Cast bullet hand loading for 22-250

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David R. posted this 13 March 2018

A little about myself first: I grew up shooting bushels of .22 LR. First with my grandfather, then boy scouts, afterwards Jr. ROTC. Later, in my twenties I shot some bullseye matches indoors with the .22 LR where I did fairly well. I moved on to .38 Special, .357 Magnum and .32 H&R Magnum. I had a wonderful mentor who had an encyclopedic knowledge of firearms, casting and reloading who helped me get started back in the late eighties and early nineties. I didn’t have the internet, but I had James and a Lyman manual and my results were satisfying. When I began reloading years ago my means were limited and my setup was minimal.  I started with a Lee Loader and a mallet and eventually moved up to a Lee hand press and a “Speed Die”. (I don’t think they even make those now). Casting a 105 SWC from wheel weights scrounged from all over, never sizing them and tumble lubing in Liquid Alox I was shooting groups out of my revolvers that I could cover with my palm at fifty feet.

 Fast forward to a couple of years ago and I had been away from my shooting hobby for twenty years. I was gifted a lovely Remington 700 chambered in 22-250. Initially I didn’t even know what I had. I began researching and learned a bit about the cartridge and that my gun was made in 1966, making it an early production version. I knew right away that I wanted to reload for this gun and use cast bullets if at all possible. It has been an interesting journey and it was what led me to find and join the CBA. I have very much enjoyed lurking and reading the posts of others and my only complaint is that the forum isn’t more active. Well, I’m making a contribution here that I hope will help a bit.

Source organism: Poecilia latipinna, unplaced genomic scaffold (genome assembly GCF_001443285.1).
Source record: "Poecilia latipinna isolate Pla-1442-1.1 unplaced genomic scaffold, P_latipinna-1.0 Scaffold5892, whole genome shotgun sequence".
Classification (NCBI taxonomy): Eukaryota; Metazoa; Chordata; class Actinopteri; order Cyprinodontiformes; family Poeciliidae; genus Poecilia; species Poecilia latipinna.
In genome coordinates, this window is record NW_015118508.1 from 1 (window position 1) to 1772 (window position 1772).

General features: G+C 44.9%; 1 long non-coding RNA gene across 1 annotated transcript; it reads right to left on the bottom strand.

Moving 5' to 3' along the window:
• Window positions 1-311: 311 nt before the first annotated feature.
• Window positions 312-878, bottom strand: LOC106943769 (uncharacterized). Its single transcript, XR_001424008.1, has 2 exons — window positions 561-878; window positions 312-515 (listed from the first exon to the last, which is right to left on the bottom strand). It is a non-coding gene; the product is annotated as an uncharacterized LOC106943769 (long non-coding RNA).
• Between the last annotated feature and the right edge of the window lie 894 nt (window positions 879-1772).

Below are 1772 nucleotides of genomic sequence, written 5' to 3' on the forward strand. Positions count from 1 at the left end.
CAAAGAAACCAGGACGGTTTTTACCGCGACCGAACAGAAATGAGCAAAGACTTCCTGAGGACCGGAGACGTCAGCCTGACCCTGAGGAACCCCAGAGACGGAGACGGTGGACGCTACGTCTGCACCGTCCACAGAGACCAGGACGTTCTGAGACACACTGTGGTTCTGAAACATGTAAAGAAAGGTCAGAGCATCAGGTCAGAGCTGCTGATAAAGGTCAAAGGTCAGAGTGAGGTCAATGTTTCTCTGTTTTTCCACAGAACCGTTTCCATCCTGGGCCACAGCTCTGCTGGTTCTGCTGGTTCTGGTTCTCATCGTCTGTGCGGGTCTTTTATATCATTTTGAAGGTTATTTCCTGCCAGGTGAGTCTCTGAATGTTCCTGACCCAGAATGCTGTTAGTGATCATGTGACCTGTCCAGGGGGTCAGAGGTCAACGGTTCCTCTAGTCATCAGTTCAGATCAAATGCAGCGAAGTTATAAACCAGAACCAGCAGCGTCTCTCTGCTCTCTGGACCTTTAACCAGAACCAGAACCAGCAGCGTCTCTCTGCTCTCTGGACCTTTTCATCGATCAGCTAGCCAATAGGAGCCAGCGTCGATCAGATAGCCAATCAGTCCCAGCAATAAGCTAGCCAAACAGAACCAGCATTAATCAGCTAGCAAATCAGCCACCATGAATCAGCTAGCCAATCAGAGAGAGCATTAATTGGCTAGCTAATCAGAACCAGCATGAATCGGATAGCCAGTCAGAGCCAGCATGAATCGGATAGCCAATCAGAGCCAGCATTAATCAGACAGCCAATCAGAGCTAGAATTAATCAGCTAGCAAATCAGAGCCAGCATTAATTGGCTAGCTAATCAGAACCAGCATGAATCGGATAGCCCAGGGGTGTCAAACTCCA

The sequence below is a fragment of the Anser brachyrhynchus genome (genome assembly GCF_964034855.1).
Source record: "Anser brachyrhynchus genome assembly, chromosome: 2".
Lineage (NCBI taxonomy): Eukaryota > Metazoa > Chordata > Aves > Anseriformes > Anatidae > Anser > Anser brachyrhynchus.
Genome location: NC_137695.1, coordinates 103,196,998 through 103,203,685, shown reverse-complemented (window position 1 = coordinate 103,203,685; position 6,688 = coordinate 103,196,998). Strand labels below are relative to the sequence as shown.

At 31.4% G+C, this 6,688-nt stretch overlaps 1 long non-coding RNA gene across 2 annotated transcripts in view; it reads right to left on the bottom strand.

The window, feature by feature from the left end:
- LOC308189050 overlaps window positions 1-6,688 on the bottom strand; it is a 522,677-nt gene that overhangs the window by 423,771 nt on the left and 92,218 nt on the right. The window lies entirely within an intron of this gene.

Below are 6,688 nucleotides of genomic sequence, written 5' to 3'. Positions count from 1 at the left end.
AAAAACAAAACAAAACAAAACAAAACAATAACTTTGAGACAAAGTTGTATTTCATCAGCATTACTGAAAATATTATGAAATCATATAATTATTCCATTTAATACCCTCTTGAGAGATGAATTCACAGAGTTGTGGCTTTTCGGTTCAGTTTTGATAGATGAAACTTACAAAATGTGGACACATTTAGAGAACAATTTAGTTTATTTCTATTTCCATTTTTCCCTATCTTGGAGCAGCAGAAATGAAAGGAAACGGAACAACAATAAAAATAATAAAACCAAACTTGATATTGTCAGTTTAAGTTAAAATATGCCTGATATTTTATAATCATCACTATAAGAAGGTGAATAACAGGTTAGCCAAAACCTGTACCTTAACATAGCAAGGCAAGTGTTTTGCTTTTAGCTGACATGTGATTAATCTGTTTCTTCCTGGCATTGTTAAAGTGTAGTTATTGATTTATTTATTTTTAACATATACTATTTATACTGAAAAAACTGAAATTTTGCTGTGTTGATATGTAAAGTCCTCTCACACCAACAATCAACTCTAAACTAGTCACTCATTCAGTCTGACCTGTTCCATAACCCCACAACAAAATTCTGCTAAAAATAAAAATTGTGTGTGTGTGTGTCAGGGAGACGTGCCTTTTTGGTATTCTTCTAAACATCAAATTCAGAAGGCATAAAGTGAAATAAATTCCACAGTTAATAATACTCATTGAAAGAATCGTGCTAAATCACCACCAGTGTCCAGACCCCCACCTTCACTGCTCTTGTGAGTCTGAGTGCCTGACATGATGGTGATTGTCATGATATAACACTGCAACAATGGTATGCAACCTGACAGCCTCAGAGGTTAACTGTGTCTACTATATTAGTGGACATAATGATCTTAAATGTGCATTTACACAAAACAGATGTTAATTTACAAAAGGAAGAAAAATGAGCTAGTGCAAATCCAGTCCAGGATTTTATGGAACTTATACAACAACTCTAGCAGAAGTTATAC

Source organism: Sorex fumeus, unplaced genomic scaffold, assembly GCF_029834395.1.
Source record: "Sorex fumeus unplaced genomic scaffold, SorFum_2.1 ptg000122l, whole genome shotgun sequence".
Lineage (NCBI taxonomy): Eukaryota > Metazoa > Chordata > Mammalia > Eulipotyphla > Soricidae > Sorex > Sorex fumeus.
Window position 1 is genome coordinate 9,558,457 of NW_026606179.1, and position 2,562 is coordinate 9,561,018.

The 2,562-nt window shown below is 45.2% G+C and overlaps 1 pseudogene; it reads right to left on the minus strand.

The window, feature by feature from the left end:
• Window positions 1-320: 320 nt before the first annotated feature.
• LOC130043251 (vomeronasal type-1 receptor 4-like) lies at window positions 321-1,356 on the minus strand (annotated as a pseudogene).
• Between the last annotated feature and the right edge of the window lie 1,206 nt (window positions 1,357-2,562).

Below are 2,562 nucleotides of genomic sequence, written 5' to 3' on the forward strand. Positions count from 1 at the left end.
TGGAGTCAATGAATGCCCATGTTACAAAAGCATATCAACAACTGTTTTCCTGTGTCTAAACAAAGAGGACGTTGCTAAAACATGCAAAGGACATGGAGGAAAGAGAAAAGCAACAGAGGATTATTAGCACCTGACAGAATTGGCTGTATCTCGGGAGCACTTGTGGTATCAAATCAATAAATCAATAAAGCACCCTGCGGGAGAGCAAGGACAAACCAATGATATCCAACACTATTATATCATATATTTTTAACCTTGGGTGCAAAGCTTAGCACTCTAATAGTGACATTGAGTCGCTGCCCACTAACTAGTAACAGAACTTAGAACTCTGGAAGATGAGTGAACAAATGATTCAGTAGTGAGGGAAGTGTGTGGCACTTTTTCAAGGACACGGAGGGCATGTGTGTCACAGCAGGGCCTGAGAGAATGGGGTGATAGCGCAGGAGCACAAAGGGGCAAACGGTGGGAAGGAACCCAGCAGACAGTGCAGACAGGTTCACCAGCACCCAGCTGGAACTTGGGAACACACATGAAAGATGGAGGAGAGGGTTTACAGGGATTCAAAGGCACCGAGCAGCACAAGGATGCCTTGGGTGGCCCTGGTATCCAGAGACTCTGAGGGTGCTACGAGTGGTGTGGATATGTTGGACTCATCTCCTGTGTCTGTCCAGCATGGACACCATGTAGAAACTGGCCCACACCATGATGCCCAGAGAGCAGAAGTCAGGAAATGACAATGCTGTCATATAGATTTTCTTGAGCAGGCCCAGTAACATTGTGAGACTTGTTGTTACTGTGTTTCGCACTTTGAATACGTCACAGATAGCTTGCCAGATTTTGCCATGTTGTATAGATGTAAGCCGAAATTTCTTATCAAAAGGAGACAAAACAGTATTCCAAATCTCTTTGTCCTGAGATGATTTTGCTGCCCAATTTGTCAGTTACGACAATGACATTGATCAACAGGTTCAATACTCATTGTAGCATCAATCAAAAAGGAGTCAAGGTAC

This is my first foray in to reloading for a rifle. The following is what I’m doing. I know that most of you in this group are much more experienced and knowledgable than myself and I welcome your insights and observations. Understanding that I am likely a bit vain, insecure and neurotic I trust that you will be gentle in your criticisms. 

 Lyman #225415 mold. This is a 55 grain bullet

Bullets cast in #2 alloy, tumble lubed in 45/45/10, gas check applied, sized .224 and lubed again. 

Norma Brass with flash hole cleaned with unifying tool

Winchester primers

Cartridge overall length 2.214 (Lyman manual calls for 2.325, but I used a gizmo on my cleaning rod and one of my bullets to come up with the above measurement. 

 15.3 grains of 5744 This was the starting load with a listed velocity of 2.032 fps

 Lee Factory Crimp